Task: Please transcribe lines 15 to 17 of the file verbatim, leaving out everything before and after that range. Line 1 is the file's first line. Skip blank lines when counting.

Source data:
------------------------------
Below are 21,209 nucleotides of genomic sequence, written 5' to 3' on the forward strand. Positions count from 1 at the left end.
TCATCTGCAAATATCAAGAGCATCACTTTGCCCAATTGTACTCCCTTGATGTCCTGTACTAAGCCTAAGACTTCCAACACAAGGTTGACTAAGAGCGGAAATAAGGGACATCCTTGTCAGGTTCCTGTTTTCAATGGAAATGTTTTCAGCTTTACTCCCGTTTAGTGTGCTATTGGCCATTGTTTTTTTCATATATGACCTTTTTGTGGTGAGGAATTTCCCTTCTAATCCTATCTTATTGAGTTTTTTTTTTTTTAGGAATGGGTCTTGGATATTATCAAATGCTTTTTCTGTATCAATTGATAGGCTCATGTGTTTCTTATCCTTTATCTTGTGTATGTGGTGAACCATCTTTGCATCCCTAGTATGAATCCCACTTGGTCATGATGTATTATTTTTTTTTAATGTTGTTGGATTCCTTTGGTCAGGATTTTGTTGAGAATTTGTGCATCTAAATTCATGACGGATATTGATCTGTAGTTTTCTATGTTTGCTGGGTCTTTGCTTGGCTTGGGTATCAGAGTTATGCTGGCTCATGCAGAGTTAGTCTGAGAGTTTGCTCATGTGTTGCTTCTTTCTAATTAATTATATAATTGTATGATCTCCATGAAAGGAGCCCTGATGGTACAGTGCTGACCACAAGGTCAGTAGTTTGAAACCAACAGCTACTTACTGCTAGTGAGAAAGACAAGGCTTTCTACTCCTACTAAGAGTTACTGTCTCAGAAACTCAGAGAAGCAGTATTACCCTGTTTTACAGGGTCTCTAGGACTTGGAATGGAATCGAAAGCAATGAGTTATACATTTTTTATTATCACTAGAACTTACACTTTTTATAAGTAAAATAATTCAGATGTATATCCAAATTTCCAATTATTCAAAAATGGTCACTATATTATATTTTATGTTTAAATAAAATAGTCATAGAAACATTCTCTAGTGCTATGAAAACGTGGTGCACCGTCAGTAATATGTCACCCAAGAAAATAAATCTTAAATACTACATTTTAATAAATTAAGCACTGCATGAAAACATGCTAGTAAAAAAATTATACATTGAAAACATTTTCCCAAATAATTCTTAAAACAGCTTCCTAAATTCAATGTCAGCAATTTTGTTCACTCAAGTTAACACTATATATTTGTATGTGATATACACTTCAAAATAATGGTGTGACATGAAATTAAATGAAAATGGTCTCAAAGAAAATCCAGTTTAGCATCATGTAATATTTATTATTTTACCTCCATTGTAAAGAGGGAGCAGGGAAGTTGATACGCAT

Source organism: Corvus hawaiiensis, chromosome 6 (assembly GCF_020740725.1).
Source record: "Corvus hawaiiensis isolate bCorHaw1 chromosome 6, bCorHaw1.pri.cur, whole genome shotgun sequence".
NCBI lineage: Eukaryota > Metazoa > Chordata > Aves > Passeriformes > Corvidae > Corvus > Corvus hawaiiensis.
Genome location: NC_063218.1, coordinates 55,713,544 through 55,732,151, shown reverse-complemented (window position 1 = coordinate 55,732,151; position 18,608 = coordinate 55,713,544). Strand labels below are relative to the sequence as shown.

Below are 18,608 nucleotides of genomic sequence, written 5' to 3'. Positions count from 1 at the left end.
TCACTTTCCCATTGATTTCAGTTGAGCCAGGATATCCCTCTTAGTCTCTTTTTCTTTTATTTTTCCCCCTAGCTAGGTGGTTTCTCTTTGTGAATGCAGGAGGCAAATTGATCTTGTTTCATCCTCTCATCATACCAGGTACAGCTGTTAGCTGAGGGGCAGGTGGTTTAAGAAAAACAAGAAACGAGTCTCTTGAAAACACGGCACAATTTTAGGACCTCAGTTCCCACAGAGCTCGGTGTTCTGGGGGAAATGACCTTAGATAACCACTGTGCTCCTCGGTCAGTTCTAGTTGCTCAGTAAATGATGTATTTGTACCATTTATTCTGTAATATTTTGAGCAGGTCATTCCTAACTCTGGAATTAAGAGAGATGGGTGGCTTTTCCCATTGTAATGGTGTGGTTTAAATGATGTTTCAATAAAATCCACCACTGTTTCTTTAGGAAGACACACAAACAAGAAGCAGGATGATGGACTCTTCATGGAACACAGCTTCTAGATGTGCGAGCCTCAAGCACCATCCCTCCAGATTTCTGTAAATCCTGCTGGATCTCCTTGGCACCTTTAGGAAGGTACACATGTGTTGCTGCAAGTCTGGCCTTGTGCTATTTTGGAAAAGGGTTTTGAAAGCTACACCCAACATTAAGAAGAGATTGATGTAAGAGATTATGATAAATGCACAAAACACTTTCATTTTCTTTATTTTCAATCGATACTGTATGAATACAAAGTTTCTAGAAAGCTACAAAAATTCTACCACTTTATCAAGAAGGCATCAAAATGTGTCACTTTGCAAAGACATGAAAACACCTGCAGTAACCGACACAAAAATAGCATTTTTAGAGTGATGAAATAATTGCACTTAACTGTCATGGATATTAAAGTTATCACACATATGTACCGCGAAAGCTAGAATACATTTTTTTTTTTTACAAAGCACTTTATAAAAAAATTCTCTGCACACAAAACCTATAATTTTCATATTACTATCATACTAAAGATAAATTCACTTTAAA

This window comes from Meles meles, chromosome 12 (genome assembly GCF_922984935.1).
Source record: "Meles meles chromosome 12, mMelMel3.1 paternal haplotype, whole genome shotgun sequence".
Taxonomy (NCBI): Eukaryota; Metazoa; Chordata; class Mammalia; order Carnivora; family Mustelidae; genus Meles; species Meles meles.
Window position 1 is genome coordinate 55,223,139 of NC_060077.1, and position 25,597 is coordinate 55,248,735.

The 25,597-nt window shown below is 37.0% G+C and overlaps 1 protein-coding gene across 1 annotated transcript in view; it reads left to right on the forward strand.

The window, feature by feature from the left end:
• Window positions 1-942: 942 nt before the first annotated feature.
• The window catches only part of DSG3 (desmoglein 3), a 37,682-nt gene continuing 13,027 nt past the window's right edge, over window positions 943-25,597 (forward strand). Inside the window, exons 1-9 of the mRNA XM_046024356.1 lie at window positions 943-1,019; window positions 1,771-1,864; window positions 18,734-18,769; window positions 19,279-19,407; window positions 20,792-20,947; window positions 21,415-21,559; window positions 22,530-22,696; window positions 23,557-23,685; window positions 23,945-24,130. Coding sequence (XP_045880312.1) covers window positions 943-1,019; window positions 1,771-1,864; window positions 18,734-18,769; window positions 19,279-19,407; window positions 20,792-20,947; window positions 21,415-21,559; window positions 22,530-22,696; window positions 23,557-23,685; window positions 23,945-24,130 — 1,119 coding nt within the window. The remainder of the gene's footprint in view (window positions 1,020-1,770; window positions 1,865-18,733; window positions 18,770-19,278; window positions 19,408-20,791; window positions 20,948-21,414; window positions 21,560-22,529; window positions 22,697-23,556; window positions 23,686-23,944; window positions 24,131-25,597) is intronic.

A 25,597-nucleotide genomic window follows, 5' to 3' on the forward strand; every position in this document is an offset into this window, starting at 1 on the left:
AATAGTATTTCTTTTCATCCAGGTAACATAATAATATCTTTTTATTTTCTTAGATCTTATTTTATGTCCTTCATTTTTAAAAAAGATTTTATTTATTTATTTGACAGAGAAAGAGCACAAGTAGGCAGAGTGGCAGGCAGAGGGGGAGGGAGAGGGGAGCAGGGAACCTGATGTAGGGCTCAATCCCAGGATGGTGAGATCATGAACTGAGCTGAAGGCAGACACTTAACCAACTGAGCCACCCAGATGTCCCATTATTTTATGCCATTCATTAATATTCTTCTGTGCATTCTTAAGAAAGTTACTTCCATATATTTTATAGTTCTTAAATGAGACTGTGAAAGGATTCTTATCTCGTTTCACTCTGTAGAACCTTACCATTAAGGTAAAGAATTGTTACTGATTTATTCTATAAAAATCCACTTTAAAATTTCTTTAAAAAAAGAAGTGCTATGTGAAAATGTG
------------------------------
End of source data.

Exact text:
• Window positions 1-942: 942 nt before the first annotated feature.
• The window catches only part of DSG3 (desmoglein 3), a 37,682-nt gene continuing 13,027 nt past the window's right edge, over window positions 943-25,597 (forward strand). Inside the window, exons 1-9 of the mRNA XM_046024356.1 lie at window positions 943-1,019; window positions 1,771-1,864; window positions 18,734-18,769; window positions 19,279-19,407; window positions 20,792-20,947; window positions 21,415-21,559; window positions 22,530-22,696; window positions 23,557-23,685; window positions 23,945-24,130. Coding sequence (XP_045880312.1) covers window positions 943-1,019; window positions 1,771-1,864; window positions 18,734-18,769; window positions 19,279-19,407; window positions 20,792-20,947; window positions 21,415-21,559; window positions 22,530-22,696; window positions 23,557-23,685; window positions 23,945-24,130 — 1,119 coding nt within the window. The remainder of the gene's footprint in view (window positions 1,020-1,770; window positions 1,865-18,733; window positions 18,770-19,278; window positions 19,408-20,791; window positions 20,948-21,414; window positions 21,560-22,529; window positions 22,697-23,556; window positions 23,686-23,944; window positions 24,131-25,597) is intronic.

A 25,597-nucleotide genomic window follows, 5' to 3' on the forward strand; every position in this document is an offset into this window, starting at 1 on the left: